In 1940, not only the screen was square. So was America.
Thus it's something of an astonishment to discover what degree of savvy lurks in the more than 50-year-old and newly-restored "Pinocchio."
This wonderful little movie seems as prescient as "Network" in some of its acute observations about the ways of youth. The leading man may be a trifle wooden and he may be lost in some painterly Mitteleuropean version of an Italian alpine village as envisioned by nine old white men in an air-conditioned studio in Burbank, California, the year before Pearl Harbor, but the temptations he fell prey to are as vivid as today.
Sleek street-corner talkers gull the lad with promises of nirvana and he's lost. He wants it all, now. He responds to his situation not with honesty but with lies and fabrications; nothing, of course, is his fault, it's all been enacted upon him. He's presented with an image of the city, with fast living, endless pleasures, the thrill of violence and drugs, and before long he's lost his soul; he's become an animal (literally: a donkey).
And then he can only pull himself out of it through sheer strength of will and commitment to the values of self and family.
What's fascinating in all this, I suppose, is the edge the Disney artists bring to the fable. This is ironic because the word "Disney" has almost entered the language as a generic adjective meaning prettied-up, sugary, dishonest. It just isn't so. The Disney opus as a whole, and particularly those projects that dear old Uncle Walt took a close interest in (such as "Pinocchio"), have a vivid sense of the edge to them.
In one of the weirdest strokes, hell is conceived as a psychopathic theme park. Years before there was a Disneyland, there was Pleasure Island, a surrealistic funland of coarse, adolescent pleasures that specialized in turning boys into asses and dooming them forever. The Pleasure Island sequences rank with Frank Capra's nightmare version of Bedford Falls gone bad in "It's a Wonderful Life" as the most intimidating in all '40s cinema.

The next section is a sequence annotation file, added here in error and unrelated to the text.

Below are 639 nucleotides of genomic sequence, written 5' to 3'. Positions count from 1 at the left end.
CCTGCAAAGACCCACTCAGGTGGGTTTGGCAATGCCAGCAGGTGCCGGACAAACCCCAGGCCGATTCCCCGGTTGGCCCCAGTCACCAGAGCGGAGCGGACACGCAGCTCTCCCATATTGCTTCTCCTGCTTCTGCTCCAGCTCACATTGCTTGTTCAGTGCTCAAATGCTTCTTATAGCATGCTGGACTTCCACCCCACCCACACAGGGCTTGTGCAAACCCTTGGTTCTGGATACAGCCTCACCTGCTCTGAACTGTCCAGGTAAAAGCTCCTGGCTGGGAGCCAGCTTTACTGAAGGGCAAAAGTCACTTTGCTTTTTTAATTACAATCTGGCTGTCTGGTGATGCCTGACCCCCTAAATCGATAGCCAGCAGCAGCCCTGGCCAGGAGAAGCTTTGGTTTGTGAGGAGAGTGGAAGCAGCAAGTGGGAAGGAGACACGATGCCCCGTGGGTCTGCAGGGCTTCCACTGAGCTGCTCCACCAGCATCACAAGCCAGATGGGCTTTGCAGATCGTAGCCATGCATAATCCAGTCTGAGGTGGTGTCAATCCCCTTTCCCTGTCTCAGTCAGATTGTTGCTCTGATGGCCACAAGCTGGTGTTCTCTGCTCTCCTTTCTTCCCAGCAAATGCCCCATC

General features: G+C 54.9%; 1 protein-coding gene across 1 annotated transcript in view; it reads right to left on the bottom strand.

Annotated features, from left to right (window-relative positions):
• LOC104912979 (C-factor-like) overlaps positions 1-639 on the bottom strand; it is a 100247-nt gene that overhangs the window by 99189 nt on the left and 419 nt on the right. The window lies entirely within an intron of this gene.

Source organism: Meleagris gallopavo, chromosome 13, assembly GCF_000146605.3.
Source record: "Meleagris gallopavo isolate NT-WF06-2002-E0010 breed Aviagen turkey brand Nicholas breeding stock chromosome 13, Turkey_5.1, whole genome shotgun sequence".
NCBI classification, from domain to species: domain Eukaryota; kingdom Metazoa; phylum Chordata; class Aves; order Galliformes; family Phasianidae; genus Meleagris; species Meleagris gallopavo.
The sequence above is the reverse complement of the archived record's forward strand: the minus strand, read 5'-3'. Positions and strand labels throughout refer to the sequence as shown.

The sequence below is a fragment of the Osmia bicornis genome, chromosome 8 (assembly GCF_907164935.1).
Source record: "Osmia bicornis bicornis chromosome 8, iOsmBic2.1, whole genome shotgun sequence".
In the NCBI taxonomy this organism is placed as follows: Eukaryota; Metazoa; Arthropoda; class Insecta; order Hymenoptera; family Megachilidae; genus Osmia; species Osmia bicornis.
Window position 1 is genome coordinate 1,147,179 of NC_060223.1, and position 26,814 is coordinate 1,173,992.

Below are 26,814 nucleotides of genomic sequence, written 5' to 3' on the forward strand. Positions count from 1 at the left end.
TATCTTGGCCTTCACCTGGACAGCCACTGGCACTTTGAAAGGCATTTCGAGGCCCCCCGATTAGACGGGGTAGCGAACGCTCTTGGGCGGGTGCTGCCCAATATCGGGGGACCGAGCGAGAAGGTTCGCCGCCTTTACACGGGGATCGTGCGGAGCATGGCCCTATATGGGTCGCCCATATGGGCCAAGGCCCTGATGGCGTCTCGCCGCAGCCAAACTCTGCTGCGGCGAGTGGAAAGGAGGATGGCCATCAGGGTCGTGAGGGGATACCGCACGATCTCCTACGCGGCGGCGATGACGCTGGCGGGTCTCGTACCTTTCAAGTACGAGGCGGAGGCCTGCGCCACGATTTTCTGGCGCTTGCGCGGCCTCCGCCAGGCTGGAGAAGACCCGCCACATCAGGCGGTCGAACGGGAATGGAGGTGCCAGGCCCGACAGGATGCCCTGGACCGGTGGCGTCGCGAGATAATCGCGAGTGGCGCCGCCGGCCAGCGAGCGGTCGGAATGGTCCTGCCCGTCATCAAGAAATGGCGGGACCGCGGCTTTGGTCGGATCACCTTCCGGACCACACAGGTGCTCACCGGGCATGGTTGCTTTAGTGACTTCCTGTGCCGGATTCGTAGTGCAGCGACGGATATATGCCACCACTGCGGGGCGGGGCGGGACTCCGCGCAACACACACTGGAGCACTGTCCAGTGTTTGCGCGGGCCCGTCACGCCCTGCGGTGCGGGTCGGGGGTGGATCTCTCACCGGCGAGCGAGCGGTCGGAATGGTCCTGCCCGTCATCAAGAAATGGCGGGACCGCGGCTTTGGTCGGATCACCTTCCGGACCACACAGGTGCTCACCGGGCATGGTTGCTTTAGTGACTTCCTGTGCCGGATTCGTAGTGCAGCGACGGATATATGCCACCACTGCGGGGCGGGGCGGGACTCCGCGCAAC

The famous inside-the-whale sequence is also surprisingly scary. may play hob with the realities of marine biology and it may be defiantly politically incorrect to declare a huge marine mammal evil by the sheer force of his size (the animal seems conceived as a giant, psychotic oil tanker, vast and empty) but when the beast gets his dander up, the ocean quivers in terror and poor Pinoch is dwarfed.
The restoration, needless to say, is absolutely first rate: colors are bright and clear, and the soundtrack penetrating and vibrant. The piece only shows its age in a few minor ways: that first set-up scene, in Gepetto's workshop, seems to take forever, and viewers used to the faster pace of modern movies may get bored. And the image of the Blue Fairy, Pinocchio's mentor, clearly reflects the beauty-ideal of the late '30s; she's a kind of a Carol Lombard figure, and seems completely ancient.
Produced by Walt Disney.
Released by the Disney Studio.